What an awful situation, your sisters close by and retired but you have had to give up your career to do this?

As others have said if there's is a will and your mum has assets then you should not feel bad about taking a Wage, I am also new to the forum and have found it a godsend of wonderful people with a great deal of knowlage of what is right and correct..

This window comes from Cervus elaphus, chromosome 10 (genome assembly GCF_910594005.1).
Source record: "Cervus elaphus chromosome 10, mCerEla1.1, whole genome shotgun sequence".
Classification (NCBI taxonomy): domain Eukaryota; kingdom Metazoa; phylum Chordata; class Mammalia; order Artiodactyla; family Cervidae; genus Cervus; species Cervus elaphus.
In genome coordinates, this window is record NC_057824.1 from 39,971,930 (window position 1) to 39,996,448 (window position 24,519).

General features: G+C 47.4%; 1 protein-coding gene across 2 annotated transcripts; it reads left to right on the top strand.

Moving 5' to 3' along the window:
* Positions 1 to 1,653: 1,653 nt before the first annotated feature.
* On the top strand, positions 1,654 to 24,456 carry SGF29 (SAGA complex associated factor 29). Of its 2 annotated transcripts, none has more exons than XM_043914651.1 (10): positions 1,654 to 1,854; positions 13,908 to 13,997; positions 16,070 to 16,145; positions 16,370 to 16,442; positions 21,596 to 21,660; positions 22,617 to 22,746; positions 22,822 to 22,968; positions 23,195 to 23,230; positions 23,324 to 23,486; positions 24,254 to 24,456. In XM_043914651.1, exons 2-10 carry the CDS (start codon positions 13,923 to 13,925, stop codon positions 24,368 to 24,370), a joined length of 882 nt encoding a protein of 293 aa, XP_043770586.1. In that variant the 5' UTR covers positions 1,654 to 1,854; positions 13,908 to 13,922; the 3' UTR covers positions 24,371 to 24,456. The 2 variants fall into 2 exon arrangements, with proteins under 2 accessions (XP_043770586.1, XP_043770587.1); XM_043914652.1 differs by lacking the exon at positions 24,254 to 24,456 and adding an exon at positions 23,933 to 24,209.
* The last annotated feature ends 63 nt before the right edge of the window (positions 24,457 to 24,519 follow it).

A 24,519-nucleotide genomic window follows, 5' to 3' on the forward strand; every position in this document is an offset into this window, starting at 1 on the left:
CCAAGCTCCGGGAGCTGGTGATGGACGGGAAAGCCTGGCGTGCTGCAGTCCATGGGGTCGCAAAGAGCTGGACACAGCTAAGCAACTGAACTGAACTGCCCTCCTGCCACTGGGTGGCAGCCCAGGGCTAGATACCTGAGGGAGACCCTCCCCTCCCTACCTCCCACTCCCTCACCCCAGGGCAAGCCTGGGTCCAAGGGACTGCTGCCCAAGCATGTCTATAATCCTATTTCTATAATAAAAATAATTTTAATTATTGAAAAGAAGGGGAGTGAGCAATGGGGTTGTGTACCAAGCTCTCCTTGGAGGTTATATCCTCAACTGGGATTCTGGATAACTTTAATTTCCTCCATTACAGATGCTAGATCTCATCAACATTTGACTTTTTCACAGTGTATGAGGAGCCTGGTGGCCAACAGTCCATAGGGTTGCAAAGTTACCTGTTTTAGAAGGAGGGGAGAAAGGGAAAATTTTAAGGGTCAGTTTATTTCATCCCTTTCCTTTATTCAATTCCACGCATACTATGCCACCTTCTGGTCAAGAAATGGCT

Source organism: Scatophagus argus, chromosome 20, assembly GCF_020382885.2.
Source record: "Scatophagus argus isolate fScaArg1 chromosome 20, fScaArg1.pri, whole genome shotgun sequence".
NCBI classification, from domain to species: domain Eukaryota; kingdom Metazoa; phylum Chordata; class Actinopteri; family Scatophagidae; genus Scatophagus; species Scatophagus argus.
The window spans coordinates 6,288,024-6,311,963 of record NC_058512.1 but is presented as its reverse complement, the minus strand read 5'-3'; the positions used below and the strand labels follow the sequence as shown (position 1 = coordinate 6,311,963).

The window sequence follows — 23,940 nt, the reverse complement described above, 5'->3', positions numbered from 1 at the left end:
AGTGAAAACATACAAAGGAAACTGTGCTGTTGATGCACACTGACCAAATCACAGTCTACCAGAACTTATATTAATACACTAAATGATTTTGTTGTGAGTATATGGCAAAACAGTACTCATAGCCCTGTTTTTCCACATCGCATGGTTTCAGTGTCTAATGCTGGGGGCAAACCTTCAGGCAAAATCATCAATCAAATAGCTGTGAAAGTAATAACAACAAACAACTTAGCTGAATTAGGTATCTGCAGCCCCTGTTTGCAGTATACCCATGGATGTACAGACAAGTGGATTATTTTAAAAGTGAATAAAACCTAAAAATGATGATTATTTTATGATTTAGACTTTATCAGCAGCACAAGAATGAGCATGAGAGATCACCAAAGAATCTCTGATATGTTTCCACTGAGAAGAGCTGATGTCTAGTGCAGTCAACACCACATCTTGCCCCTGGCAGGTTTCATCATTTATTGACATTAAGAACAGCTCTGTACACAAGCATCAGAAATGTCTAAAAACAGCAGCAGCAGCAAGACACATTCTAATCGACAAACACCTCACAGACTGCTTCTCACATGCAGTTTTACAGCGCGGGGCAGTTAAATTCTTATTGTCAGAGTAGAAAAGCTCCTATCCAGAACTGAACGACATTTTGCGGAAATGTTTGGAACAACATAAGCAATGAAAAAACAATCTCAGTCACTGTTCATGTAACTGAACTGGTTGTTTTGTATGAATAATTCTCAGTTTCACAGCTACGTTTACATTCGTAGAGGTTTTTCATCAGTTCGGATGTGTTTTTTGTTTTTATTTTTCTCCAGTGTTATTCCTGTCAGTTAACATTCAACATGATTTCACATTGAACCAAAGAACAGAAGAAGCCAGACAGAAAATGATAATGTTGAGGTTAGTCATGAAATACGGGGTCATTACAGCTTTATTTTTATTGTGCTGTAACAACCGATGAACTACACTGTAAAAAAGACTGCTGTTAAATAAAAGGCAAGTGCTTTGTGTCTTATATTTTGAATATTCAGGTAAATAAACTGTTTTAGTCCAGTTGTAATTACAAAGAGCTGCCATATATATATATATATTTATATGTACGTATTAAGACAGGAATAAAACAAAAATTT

This is the second time I've posted a reply! I suspect my first one disappeared into the ether as mum was having a needy day and I probably pressed the wrong button! Thank you all for your responses. I'd love to say that a family conference is possible, but def a no-no. I'm quite protective about my sister's inability to cope - as is my brother. I think it's quite impossible to get her to look at her attitude and provide more help - the more I think the less I like the way she is - and you can't change that. I am one of those people who can use words in an effective way and if I really let loose she'd be very upset, as would I as words once spoken can't be retracted. In regards to financial support - Mum's got no money - despite having worked for 50 yrs! In her days of working there was no pension for part-time workers, she worked 35 hrs a week but it was still p/t! Dad worked an equal number of years and mum gets £135p/a for that! so no finances. I am paying for 3 nightsitters and now mum needs more physical help i'm getting 2 1/2 visits twice a day + I've just been granted 12hrs a week daysitting. But everything's dependant on on continuing care, Finances very tenuous. really if it wasn't because of my brother and other sister giving me support I think I'd be lost. and yes! she's just booked another cruise and seems to post a lot of F/B pics of her eating cake! I'd just like to take my dog for a walk! My needs are simple and should be attainable. I love my Mum and sister but really it's hard to change people's attitude when they are so defensive. as i've said - I need to be in a position where I can 'let off steam' without it harming anyone - most of all me!!